The first rescuers from Sutter’s Fort reach the surviving remnants of the Donner emigrant party at their snowbound camp in the high Sierra Nevada Mountains.
The events leading up to the Donner party tragedy began the summer before, when 89 emigrants from Springfield, Illinois, set out overland for California. Initially all went well, and they arrived on schedule at Fort Bridger, Wyoming, in early August. There the emigrants made the mistake of deciding to leave the usual route in favor of a supposed shortcut recently blazed by the California promoter Lansford Hastings. The so-called Hastings Cutoff proved to be anything but a shortcut, and the Donner party lost valuable time and supplies on the trip. When the emigrants finally began the difficult final push over the rugged Sierra Nevada Mountains, it was early October and uncomfortably late in the season to be attempting a high mountain passage.
The Donner party almost made it. On October 28, they camped near a high mountain lake (later named Donner Lake) with plans to begin the final push over the pass the next day. Unfortunately, an early winter storm arrived in the mountains. By morning, a thick mantle of snow covered the ground and the pass was blocked. The Donner party was trapped.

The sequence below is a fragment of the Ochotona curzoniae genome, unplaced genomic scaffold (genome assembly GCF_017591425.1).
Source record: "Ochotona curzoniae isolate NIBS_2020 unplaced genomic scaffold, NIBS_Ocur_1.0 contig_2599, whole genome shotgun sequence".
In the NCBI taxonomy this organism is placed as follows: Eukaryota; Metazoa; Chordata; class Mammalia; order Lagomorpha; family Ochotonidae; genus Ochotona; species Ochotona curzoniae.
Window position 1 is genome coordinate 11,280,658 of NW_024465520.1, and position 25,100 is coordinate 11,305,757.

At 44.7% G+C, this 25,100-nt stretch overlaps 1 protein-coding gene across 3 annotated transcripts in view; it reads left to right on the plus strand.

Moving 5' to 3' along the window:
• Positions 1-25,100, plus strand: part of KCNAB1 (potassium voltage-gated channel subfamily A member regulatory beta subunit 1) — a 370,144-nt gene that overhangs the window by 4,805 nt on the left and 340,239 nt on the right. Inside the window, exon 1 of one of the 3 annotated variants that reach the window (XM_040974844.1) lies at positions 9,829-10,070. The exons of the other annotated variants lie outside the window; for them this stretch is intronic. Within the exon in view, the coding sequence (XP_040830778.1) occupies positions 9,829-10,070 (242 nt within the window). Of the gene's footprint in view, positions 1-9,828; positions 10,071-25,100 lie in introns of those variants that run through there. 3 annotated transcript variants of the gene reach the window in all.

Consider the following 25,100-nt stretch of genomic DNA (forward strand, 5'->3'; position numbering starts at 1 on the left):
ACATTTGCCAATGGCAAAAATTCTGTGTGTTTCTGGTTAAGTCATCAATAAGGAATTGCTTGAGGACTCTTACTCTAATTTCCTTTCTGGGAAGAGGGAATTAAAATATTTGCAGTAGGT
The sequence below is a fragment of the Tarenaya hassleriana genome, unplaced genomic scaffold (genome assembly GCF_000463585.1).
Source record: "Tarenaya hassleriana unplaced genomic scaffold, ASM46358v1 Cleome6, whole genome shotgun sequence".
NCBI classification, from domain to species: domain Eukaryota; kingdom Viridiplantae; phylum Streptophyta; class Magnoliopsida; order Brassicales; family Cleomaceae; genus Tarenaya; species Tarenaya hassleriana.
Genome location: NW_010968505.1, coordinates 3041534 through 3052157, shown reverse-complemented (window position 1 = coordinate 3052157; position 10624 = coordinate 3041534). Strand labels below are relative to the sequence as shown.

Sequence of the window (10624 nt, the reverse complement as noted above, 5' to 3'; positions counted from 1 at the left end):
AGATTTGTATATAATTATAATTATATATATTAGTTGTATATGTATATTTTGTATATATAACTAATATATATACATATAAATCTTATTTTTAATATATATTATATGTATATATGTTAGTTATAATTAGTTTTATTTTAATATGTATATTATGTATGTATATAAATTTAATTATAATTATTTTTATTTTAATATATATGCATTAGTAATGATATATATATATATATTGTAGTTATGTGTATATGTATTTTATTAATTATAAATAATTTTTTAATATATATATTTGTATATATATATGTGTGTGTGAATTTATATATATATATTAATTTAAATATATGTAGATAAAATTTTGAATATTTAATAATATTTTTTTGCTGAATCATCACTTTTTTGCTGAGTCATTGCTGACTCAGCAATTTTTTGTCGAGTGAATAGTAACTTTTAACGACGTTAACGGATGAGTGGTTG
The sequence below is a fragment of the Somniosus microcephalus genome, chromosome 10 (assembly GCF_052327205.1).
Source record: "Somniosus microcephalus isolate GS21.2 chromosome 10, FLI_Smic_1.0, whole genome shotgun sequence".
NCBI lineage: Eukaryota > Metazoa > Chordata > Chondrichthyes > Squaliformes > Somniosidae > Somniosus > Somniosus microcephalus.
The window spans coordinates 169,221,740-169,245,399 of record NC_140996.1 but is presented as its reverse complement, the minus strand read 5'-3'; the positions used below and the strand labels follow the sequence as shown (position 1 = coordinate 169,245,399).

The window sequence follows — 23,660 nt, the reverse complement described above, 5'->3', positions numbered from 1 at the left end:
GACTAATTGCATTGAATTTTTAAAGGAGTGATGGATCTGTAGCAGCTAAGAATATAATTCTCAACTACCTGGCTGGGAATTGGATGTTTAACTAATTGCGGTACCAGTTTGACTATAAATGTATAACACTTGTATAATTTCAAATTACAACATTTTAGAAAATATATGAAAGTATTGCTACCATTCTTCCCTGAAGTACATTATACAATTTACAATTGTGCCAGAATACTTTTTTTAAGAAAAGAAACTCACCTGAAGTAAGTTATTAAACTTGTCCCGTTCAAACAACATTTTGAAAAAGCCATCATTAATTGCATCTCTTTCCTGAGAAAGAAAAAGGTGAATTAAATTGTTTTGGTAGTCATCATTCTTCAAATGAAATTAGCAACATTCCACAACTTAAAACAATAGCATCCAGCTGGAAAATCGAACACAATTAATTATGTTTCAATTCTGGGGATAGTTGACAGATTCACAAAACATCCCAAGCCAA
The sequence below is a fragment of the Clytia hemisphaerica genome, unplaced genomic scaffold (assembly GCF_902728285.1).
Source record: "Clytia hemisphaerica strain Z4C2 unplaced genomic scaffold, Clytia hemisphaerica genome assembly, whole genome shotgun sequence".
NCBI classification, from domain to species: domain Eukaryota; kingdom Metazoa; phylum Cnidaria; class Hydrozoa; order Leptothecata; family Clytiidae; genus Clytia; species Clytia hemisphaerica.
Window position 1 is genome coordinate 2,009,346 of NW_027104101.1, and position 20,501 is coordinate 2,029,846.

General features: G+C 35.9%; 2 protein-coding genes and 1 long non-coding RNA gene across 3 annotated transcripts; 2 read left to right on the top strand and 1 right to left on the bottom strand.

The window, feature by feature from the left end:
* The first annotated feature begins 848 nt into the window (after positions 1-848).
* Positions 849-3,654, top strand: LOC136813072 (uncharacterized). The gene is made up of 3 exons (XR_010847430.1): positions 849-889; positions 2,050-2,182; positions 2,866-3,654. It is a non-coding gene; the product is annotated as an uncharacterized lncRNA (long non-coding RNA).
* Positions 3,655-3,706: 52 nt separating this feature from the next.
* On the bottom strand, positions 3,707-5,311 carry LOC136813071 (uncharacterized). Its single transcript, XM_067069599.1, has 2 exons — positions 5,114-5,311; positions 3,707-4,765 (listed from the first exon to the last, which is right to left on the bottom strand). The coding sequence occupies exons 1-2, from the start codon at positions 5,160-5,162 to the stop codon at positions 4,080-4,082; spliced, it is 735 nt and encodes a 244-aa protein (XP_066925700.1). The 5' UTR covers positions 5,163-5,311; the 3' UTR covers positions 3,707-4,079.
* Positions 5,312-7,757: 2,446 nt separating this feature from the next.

The panicked emigrants constructed makeshift tents out of the canvas from their wagons, hoping a thaw might still save them. Warmer weather never came, and by mid-December their food supplies were running low. All agreed that if they did not send for help the entire party would starve to death. Fifteen of the strongest emigrants set out west for Sutter’s Fort on December 16. Three weeks later, having endured violent storms and been reduced to cannibalism to stay alive, seven survivors reached an Indian village, where news of the disaster was quickly dispatched to Sutter’s Fort near San Francisco.
On January 31, seven rescuers left Sutter’s Fort. When they arrived at Donner Lake 20 days later, the men saw nothing but tall white drifts of snow and ice. The men yelled out a hello, and a woman’s head appeared above the snow. “Are you men from California or are you from heaven?” she asked. As the other survivors emerged from their snow-covered shelters, one writer recorded that, “It was if the rescuers’ hallo had been Gabriel’s horn raising the dead from their graves. Their flesh was wasted from their bodies. They wept and laughed hysterically.”
After feeding the starving emigrants as much as they safely could, the rescuers began their evacuation. Other rescue parties arrived soon after to help. The trials of the Donner Party, however, were far from over. As the rescue parties struggled to lead the survivors back to Sutter’s Fort, they too began to succumb to the harsh winter conditions. Many among the main body of pioneers were also forced to resort to cannibalism to stay alive. The last survivors would not reach safety until late April. Of the 89 emigrants who had departed Fort Bridger the year before, only 45 survived to reach their destination in sunny California.